“One of my favorite feelings is the sense I get from pouring over parts of my past before lighting them up and leaving it all behind me to start over again.” – Madi Diaz
In 2013, Madi Diaz packed up her Nashville home and drove across the country to L.A. “It took five days to drive to Los Angeles by myself. I listened to Abbey Road for six hours at a time, and watched the desert open up before me again and again. I saw the sun set and rise at the Grand Canyon, and I sang out over the cliffs, picked up tumble weeds along the way and threw them in the back of my car. When I got the Pacific, I just ran straight into ocean.”
After much time on the endless road, three tiny apartments, and one big heartbreak, she buckled down in LA, pushing for something true to herself and who she wanted to be. The result is Phantom, an open-faced and undeniably honest chronicle of falling down, getting back up, and heading to the horizon.
The songs on Phantom expand upon Madi’s brand of sophisticated indie pop, taking on grungy, pulsating bass lines that open up to shimmering, expansive chords, punchy drum beats and unfettered vocal swagger. “It’s very visceral,” Madi says of the album, “it’s about a person looking at herself every day and getting lost in the other side of the mirror.” Phantom was recorded in Madi’s newly adopted home of Los Angeles, produced by Nick Ruth (Mikky Ekko, Active Child) and mixed by John O’Mahony (Coldplay, Metric, Oh Land) at NYC’s famed Electric Lady Studios.
"Stay Together" is a fist-pumping anthem of honesty, punctuated by Madi's soaring vocals that pierce through the uptempo beats. Madi calls it "a great big trust fall." The album traverses moods, from the energetic bursts of “First Time” to the downbeat and breezy track “Ghost Rider.” But the album’s sound is unified and direct; the lead track “Tomorrow” sets the pace, propelled by pulsing beats, meandering melodies and subtle synths, while Diaz’s voice weaves in between the danceable rhythms. "I wanted to look at our wreckage one last time, and then move on," she says of the song. On the sonically textured "Wide," Madi says "it shows that I am strong enough to let all of this go and keep on trying."
Underneath the effervescent pop, Madi’s lyrics reveal an emotional through line. “The record tells an arcing story that begins with a sweet naive love, then things get hard, and then comes a big slap in the face,” she laughs. “It starts nostalgic and resolves itself in this understanding of wider truth...this exhausted, relaxed goodness and reflection.”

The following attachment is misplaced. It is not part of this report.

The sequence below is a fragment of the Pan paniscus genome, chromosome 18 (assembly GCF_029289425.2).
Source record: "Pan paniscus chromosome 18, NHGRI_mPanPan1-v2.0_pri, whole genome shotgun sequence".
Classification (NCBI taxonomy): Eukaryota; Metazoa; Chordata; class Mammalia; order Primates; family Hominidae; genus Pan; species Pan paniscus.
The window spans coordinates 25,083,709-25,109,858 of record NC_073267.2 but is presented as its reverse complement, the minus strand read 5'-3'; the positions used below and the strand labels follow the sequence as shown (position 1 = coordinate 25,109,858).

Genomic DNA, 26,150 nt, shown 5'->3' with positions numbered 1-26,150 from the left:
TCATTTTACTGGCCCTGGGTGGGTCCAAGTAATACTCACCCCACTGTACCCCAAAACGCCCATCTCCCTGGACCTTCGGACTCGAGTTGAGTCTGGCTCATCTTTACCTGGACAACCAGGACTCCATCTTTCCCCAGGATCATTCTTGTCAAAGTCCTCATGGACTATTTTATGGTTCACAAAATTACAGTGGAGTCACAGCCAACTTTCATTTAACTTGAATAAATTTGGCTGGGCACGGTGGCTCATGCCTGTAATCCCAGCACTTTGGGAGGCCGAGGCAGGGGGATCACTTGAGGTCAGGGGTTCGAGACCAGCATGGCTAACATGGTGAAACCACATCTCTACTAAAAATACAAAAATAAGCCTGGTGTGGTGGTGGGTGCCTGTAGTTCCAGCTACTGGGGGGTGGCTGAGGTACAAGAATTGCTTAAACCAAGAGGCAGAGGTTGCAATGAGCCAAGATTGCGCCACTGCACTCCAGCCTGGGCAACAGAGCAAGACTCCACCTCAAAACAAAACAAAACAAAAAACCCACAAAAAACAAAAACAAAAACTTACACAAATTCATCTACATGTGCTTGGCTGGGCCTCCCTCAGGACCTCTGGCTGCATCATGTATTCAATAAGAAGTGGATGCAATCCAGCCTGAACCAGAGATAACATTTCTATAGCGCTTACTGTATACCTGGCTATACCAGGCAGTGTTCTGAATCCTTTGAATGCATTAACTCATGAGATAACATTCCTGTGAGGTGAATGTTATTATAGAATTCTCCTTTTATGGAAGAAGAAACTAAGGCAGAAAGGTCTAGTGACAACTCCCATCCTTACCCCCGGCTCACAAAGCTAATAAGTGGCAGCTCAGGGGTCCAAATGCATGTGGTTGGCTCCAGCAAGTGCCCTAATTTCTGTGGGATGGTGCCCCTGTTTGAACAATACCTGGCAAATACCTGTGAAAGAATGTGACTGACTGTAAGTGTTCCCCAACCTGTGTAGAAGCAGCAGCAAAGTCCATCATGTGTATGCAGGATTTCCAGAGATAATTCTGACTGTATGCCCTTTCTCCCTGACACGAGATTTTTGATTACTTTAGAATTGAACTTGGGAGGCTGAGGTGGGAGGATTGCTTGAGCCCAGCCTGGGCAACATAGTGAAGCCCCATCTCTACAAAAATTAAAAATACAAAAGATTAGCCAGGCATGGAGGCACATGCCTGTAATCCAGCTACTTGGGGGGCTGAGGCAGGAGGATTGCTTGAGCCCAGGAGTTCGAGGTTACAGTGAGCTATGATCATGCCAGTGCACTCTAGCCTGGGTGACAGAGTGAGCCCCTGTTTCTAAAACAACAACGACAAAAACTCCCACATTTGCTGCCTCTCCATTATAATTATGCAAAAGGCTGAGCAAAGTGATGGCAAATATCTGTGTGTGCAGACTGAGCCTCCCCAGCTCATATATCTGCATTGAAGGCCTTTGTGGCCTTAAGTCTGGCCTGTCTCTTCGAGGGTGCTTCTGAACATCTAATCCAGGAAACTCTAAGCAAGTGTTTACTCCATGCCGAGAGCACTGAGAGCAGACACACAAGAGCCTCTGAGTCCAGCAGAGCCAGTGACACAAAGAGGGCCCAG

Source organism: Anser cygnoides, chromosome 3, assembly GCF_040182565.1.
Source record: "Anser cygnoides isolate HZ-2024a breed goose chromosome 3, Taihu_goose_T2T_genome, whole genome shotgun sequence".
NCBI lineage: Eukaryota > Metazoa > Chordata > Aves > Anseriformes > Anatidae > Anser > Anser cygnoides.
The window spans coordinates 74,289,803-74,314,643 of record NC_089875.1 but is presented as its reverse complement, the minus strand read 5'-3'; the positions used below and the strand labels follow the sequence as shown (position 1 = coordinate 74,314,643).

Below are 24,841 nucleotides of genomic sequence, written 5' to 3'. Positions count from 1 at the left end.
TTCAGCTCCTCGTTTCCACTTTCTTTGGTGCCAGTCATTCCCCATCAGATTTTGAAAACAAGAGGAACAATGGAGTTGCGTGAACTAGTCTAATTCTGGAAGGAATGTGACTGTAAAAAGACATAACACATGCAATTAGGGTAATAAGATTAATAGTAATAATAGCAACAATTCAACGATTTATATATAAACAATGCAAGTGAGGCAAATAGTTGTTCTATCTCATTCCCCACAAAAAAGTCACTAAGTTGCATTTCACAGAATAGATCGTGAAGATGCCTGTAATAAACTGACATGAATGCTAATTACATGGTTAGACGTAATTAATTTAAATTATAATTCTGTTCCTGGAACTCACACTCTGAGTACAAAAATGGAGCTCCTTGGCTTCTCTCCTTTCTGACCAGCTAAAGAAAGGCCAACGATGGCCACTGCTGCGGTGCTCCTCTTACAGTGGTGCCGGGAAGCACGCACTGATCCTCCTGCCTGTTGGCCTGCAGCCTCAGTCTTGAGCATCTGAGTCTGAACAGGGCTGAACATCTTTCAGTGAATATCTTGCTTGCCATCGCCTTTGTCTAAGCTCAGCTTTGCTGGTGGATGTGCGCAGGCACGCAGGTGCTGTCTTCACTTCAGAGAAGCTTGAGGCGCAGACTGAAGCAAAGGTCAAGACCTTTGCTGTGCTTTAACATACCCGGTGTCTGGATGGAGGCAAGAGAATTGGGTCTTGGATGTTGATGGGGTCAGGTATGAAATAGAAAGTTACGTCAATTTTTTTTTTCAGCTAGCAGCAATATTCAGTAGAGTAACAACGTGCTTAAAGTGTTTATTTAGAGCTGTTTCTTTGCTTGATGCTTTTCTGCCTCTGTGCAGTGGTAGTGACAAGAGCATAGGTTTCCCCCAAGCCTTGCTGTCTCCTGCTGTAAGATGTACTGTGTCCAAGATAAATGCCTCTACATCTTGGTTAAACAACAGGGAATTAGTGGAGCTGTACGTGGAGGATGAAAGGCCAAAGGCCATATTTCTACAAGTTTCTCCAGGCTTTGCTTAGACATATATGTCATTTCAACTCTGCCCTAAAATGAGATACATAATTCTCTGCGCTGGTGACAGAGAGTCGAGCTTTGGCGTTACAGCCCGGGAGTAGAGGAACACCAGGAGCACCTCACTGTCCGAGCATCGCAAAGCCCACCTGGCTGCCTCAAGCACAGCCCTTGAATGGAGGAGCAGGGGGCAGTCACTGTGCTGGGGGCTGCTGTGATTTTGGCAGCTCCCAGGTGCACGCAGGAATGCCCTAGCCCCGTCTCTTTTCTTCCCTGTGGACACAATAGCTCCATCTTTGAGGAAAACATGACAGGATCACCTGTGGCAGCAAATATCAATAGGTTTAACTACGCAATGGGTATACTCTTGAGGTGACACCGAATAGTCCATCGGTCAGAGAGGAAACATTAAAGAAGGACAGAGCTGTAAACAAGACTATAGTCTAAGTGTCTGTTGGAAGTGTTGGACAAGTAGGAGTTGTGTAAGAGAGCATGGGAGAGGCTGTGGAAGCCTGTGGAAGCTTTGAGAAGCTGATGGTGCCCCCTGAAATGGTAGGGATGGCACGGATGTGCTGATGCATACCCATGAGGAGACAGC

Madi’s own story begins in Pennsylvania’s Susquehanna Valley, where she grew up home-schooled by post-hippie parents. “It was totally backwoods,” she says, “with cornfields, horses and buggies, where we had more Amish people going down the streets than cars.” Her home was filled with music. Her father and mother both have wide arms and colorful palates, and supplemented her education with a steady stream of classic rock, metal, r&b, pop and prog. The inspiration stuck with Madi, who left small town life behind for Boston’s esteemed Berklee College of Music. There, she began to shape her sound with songwriter Kyle Ryan, where her powerful voice intermixed with Americana undertones. Next she moved to Nashville, self releasing her first album Plastic Moon in 2012, and beginning to explore her music's cinematic feel.
Now with Madi's Nettwerk debut Phantom, her songs dive deeper and fly higher, providing a soundtrack for adventurous escapades on sweaty dance floors with old friends or late night introspective drives under a canopy of stars. As she takes to the road again this summer, Madi is poised to unleash her powerful songs and chase whatever the future may hold. "I can never sit still," she says "I wanna hurl myself into life. These songs tell a story about lighting flames and letting every part of the last fire burn out. Don’t turn around and don't look back. Look forward."